The prince shook his head, letting the guards know he was ok, “Get out, let me handle this.” Though his voice was a bit uncertain, they didn’t dare defy him, or antagonize her, and they slowly backed out of the room with looks of concern plastered on their bruised faces.

As the door closed behind the soldiers with a heavy thud, the prince sighed in relief, “Please, Miss I mean you no harm. I apologize for the way my soldiers treated you.”

“Don’t patronize me,” she hissed pulling his arm further behind him. Her lips curled into a snarl beside his ear. He grit his teeth trying to hide the pain and fear. He could feel her heart pounding as she held him close in her death grip.

“I don’t mean to patronize you, I’m just telling you that you are safe now and you can relax,” he tried to keep his tone even and comforting despite his pain and uncertainty.

She scoffed, “Relax? Here? Surrounded by soldiers and huge walls? Not a chance.” Her eyes scanning the room for any signs of movement or opportunity to escape.

“I know you’re anxious to get out but that might be a bit difficult seeing as you just threatened the king’s life. Let me help you.” He knew he was being reasonable but wasn’t sure she was going to listen to reason. He carefully reached his free hand backward and placed it on top of her’s. Too busy examining the room for a way out, she didn’t realise he was moving until his hand gently encased her own and she smashed her elbow into the back of his head in surprise.

He flinched hard with a yelp and tried to pull away, “What the hell was that for?! I’ve never done anything to you!” He used his free hand to rub the sore spot on his head.

“Never done anything to me!” Her tone was laced with hatred and hurt and he could tell without having to look at her face that she was furious. “Never done anything to me! It’s because of you that my people run for their lives in the darkest parts of the forest! It’s because of you countless innocent people have lost their lives in your vengeful massacre! It’s because of you there are people out there starving and freezing to death because they’re afraid to light a fire! And it’s because of you this kingdom is in shambles!” Her hands were trembling with anger and her breath was ragged with emotion. They stood together in the middle of the room as her message sunk into the walls. Then he took a deep breath and hung his head. It didn’t matter that none of it really was his fault, that there was nothing he could do about it until he was legally king. He could feel the pain in her words better than her pounding heart and he knew he would do everything he could to make it up to her.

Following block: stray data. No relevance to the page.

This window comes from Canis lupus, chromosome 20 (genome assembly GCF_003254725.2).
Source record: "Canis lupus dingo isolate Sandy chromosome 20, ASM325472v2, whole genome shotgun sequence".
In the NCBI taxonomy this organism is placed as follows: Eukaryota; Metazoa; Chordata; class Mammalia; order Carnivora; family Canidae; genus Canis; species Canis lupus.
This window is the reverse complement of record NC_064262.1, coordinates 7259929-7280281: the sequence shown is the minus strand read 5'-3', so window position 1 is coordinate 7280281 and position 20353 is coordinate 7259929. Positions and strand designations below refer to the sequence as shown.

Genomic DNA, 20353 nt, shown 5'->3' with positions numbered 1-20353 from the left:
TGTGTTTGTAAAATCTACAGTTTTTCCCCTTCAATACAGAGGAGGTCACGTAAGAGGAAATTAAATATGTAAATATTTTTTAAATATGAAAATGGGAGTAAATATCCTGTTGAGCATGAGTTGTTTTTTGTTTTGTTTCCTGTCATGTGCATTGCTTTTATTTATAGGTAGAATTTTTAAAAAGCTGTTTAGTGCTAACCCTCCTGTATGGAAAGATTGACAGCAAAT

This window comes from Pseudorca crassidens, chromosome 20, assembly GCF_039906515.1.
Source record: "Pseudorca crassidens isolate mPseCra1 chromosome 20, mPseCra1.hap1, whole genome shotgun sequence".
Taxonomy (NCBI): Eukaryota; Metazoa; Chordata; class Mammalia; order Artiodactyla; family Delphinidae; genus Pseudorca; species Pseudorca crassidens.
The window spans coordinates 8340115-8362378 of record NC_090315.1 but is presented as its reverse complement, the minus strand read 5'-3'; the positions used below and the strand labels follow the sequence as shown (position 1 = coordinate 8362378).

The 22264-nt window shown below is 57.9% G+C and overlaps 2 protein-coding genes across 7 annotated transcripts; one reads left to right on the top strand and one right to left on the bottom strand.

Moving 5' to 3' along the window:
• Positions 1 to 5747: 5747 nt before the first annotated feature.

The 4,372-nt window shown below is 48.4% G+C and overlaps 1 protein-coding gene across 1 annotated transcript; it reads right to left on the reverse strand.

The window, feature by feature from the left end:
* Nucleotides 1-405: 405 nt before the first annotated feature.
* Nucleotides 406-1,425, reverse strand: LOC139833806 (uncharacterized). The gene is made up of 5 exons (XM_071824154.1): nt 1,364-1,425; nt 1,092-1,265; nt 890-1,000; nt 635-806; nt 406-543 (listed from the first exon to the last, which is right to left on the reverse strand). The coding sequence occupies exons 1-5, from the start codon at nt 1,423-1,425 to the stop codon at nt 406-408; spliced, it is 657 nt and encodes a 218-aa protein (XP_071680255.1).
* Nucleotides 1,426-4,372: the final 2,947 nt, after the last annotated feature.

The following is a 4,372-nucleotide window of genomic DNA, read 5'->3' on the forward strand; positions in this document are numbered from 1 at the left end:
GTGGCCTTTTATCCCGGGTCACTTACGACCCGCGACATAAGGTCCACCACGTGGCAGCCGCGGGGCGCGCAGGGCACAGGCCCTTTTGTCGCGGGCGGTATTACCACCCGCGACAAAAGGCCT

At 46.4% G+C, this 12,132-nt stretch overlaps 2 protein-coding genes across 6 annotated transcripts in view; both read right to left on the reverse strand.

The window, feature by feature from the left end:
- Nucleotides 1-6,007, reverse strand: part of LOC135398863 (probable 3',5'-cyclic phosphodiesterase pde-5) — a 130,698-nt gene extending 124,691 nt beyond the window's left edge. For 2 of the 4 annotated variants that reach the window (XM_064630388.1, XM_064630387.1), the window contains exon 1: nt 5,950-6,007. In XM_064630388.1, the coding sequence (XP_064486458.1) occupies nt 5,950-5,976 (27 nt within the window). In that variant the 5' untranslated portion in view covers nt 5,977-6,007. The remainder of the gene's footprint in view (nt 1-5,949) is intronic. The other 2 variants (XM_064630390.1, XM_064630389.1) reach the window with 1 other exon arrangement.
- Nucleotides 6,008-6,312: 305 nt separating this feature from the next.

“You’re right, and I know it doesn’t make a difference, but I’m sorry. I’m truly sorry. I will do everything I can to fix it, but I can’t do it alone,” he prayed that she would hear the sincerity of his plea, “Will you help me?”

“Help you?” Her voice was suspicious and tense, “Help how?”

He bit his lip in thought for only a moment before coming up with an idea. “Just give me seven minutes. We can make a plan and when I am crowned we can make changes and we can save our people.” Secretly he was grateful his negotiation lessons that were finally paying off. Even though his arm hurt from her powerful grip, he was careful not to act like he was trying to get away. He could feel her grip falter as she mulled over the proposal.